Ottawa’s Spartan Bioscience says it’s received the green light from Health Canada to begin clinical trials on symptomatic COVID-19 patients aimed at finding a fix for its rapid virus test after the agency expressed concern earlier this year about the test’s effectiveness.
In a recent statement on its website, Spartan says the studies “will generate data to support our submission to gain authorization for the sale and distribution of the Spartan COVID-19 system in Canada.”
The company said it hopes to get Health Canada’s approval to market the test “in the coming weeks.”
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Spartan’s test involves inserting a cartridge containing a swab from a patient’s nose into a machine about the size of a coffee cup that analyzes DNA for the presence of the coronavirus. The company says the device can deliver accurate results in about an hour.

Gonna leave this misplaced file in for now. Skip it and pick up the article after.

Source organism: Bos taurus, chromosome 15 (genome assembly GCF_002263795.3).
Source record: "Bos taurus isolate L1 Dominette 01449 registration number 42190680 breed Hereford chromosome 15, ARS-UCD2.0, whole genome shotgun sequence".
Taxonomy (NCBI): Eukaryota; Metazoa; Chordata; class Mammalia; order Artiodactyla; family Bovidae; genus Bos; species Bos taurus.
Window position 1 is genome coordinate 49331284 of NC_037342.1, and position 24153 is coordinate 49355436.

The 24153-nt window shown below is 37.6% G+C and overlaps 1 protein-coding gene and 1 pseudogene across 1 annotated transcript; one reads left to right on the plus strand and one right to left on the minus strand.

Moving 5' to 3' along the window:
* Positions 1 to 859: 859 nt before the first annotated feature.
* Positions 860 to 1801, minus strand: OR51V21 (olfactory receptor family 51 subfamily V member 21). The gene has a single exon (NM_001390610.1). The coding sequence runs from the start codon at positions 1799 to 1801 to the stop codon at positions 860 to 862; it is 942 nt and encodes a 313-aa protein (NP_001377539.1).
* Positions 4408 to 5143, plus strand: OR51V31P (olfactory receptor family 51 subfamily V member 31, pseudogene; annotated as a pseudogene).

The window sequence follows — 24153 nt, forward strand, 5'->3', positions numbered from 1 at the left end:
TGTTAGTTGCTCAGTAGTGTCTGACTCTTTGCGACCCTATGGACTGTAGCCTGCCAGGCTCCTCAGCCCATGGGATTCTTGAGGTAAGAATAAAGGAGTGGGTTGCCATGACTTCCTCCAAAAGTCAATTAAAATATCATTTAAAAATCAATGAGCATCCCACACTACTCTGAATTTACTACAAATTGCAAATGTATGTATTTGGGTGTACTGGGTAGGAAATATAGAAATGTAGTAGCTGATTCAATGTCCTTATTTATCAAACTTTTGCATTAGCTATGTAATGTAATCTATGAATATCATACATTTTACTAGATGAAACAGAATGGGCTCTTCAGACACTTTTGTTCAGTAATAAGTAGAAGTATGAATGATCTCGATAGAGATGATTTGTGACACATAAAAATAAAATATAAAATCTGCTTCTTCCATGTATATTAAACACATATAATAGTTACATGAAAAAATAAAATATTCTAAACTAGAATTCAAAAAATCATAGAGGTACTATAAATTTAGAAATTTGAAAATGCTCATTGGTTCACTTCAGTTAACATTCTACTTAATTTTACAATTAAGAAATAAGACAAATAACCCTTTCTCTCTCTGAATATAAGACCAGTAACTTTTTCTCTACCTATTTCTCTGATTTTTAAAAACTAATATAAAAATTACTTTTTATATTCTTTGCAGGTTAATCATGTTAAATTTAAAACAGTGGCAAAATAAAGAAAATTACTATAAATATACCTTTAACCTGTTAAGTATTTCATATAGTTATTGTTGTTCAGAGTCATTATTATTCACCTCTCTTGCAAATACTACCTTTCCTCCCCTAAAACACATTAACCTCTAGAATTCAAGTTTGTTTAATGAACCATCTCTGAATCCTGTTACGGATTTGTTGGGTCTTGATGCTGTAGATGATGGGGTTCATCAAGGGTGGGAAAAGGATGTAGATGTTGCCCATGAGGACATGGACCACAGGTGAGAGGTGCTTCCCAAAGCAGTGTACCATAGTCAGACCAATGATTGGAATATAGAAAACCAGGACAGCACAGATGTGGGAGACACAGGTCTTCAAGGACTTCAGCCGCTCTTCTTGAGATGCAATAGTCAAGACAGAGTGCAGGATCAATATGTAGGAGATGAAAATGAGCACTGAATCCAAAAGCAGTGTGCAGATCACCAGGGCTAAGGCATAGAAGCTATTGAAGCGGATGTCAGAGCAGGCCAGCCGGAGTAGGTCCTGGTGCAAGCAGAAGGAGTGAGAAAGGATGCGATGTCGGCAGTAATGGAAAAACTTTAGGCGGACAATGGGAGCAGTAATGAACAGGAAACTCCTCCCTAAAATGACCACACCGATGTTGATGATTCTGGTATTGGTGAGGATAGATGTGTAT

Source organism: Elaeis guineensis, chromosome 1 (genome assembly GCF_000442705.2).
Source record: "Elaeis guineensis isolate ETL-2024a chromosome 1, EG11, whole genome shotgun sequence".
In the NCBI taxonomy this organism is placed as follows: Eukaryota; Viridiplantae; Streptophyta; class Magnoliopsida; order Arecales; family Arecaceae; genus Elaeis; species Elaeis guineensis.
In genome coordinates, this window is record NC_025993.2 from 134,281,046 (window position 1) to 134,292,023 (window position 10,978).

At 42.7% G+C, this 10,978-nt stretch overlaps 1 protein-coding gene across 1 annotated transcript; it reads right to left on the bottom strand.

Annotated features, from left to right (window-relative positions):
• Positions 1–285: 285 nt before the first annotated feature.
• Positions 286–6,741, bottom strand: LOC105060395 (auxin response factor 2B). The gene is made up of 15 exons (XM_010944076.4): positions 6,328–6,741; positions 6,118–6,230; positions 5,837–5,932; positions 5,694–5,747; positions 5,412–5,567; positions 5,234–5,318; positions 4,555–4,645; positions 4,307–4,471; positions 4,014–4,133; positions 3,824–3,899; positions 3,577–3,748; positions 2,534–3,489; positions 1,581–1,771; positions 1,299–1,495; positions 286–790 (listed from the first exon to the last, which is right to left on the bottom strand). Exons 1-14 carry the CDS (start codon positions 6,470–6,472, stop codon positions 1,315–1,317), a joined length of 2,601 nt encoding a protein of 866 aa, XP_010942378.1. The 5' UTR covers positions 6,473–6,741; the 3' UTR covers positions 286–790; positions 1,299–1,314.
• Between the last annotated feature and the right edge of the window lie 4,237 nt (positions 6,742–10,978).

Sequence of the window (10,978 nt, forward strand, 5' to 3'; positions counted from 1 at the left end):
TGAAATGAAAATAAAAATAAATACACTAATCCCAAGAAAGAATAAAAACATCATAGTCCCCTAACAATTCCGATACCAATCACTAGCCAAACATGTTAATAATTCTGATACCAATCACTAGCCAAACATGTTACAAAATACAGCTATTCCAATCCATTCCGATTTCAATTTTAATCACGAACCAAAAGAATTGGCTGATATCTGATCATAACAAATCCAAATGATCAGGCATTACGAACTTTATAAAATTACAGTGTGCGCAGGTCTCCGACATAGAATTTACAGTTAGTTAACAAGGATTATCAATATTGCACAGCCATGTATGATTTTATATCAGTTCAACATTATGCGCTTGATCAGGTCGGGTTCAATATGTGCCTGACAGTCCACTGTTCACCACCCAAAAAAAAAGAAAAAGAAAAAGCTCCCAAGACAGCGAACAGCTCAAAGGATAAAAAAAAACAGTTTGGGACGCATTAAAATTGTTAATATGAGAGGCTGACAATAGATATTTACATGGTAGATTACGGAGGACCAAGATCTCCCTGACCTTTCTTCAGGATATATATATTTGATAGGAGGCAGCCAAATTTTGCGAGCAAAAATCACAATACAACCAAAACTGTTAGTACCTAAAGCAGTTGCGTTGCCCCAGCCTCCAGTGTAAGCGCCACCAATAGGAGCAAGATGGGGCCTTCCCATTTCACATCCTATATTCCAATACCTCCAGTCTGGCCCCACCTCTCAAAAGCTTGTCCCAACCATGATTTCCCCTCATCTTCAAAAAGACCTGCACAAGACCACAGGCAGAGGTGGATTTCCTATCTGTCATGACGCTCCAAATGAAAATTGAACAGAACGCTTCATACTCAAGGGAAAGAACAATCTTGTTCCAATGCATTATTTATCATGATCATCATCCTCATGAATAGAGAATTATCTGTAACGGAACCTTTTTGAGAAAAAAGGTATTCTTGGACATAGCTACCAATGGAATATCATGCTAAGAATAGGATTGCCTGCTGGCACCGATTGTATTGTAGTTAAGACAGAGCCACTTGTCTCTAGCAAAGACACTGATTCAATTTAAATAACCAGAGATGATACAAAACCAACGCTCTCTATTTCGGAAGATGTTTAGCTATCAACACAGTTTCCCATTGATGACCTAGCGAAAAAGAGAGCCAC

The federal government originally said it had approved the hand-held DNA analyzer in mid-April. Just weeks later, Spartan announced it was voluntarily recalling 5,500 tests that had been shipped nationally over concerns about the effectiveness of the proprietary swab used in the test, adding that Health Canada did not raise concerns about the accuracy of the test reagents or portable analyzer device.
The recall put a hold on Spartan’s plans to churn out thousands of the tests for customers including the federal government and the provinces of Ontario and Alberta, which had agreed to buy millions of dollars’ worth of the testing devices.
The federal government subsequently announced in late September it would buy 7.9 million rapid COVID-19 tests from U.S.-based Abbott Laboratories in a bid to take pressure off the country’s strained testing infrastructure.
The first shipment of 100,000 of the tests arrived in Canada in mid-October. The government said it expects another 2.4 million to arrive before the end of December and the rest in the new year.